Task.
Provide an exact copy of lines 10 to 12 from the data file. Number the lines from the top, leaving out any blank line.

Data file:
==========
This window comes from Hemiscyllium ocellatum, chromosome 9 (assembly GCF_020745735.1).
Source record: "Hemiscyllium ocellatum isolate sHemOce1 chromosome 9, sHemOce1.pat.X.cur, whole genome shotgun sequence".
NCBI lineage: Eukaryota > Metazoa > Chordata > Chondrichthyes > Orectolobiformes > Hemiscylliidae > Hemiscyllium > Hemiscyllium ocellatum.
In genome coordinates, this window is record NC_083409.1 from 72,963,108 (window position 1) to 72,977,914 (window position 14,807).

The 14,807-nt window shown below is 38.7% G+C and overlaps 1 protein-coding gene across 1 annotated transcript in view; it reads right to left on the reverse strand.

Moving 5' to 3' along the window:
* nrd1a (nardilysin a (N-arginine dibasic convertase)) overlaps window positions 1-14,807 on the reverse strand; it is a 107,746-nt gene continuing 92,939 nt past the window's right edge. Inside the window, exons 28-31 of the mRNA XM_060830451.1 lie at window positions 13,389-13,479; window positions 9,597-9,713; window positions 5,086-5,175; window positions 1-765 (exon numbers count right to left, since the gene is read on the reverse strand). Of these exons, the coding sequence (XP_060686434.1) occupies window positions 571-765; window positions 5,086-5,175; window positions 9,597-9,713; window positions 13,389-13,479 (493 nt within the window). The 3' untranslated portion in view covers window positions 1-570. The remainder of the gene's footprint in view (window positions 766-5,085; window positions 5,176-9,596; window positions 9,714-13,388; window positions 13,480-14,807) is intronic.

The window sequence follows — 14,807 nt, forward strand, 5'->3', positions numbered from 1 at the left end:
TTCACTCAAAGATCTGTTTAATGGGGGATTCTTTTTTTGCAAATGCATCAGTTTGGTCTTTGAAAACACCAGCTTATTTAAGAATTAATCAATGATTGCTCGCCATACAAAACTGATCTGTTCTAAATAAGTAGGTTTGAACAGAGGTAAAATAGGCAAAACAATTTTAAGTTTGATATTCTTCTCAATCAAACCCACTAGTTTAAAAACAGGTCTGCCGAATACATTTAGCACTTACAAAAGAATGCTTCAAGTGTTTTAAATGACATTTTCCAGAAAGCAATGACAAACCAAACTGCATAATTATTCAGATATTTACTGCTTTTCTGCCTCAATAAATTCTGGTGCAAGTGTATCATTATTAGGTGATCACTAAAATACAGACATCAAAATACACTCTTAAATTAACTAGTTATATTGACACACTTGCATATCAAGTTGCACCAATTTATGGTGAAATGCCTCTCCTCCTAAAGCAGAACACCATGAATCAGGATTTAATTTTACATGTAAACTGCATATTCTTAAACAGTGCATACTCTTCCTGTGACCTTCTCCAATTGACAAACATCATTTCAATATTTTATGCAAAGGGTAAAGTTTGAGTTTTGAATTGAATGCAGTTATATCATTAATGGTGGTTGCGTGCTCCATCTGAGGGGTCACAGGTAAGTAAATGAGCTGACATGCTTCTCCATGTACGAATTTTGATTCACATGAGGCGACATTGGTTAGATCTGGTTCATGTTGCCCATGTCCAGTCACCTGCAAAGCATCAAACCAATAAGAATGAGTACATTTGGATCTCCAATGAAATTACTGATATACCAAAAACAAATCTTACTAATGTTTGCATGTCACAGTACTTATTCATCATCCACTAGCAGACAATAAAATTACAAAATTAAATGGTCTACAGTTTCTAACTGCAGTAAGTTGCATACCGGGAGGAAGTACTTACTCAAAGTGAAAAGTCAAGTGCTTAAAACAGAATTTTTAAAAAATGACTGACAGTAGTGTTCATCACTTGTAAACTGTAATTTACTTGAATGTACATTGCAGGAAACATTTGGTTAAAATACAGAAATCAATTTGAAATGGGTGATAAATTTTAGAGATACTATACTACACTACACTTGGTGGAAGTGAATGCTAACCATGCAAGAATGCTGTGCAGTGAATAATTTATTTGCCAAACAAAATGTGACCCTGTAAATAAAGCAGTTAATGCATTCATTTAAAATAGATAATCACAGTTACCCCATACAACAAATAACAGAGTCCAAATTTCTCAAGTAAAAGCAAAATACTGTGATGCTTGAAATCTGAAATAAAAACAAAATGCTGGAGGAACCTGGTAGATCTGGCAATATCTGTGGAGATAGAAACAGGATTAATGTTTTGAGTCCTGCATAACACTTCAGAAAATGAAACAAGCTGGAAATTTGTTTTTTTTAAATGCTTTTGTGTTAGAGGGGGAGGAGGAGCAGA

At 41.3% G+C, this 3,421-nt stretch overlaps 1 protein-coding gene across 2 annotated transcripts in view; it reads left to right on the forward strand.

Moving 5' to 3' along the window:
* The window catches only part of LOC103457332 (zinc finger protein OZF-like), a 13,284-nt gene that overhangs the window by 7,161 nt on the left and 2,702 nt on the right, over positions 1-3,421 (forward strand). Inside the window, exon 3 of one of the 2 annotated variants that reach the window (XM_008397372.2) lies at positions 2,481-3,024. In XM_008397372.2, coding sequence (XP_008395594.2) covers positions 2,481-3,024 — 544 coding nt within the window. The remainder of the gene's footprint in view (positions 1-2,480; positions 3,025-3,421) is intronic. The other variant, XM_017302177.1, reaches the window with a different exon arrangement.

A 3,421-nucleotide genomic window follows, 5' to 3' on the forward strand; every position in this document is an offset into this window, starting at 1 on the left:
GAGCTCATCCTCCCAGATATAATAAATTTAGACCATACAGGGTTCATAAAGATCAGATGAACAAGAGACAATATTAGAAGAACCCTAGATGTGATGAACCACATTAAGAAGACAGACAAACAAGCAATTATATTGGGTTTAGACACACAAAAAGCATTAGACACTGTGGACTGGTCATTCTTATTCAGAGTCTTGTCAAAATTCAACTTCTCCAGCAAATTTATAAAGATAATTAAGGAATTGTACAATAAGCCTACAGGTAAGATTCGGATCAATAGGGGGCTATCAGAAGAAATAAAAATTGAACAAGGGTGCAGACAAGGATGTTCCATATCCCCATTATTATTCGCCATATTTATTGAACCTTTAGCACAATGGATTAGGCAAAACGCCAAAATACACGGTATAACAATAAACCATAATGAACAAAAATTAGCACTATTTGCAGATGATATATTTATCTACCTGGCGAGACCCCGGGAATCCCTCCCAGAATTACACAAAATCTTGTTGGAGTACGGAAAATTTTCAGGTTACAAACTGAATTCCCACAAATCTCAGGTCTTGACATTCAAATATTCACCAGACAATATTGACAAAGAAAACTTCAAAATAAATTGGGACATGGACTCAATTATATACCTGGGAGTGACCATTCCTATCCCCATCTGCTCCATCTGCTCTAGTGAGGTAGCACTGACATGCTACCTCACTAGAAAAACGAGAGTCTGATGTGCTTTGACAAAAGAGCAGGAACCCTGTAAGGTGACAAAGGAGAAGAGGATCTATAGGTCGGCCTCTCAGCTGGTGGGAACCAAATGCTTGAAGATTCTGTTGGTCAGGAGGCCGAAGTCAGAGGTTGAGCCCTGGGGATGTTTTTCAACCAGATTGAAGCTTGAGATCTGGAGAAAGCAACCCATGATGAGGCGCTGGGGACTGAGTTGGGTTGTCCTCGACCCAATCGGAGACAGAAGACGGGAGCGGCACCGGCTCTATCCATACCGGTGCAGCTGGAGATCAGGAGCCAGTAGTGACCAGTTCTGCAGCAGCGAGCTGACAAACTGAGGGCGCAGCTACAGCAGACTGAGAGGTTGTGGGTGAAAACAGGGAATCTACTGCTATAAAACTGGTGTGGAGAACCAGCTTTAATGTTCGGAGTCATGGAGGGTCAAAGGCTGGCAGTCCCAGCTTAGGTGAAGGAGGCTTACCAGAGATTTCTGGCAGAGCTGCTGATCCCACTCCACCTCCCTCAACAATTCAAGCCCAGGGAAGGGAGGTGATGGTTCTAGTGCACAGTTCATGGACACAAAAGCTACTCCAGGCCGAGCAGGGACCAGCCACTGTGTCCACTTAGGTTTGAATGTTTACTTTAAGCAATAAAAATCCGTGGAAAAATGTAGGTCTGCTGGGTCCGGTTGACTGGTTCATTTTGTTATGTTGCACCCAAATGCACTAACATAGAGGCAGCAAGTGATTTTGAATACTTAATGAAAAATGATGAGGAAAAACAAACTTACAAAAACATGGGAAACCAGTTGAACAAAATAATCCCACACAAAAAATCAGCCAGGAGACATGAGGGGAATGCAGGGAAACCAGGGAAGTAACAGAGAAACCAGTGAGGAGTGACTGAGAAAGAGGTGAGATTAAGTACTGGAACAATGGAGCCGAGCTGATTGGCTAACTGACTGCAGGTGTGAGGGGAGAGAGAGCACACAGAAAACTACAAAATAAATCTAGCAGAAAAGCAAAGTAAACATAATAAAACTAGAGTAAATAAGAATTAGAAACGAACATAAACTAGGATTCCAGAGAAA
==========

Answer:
At 41.3% G+C, this 3,421-nt stretch overlaps 1 protein-coding gene across 2 annotated transcripts in view; it reads left to right on the forward strand.

Moving 5' to 3' along the window:
* The window catches only part of LOC103457332 (zinc finger protein OZF-like), a 13,284-nt gene that overhangs the window by 7,161 nt on the left and 2,702 nt on the right, over positions 1-3,421 (forward strand). Inside the window, exon 3 of one of the 2 annotated variants that reach the window (XM_008397372.2) lies at positions 2,481-3,024. In XM_008397372.2, coding sequence (XP_008395594.2) covers positions 2,481-3,024 — 544 coding nt within the window. The remainder of the gene's footprint in view (positions 1-2,480; positions 3,025-3,421) is intronic. The other variant, XM_017302177.1, reaches the window with a different exon arrangement.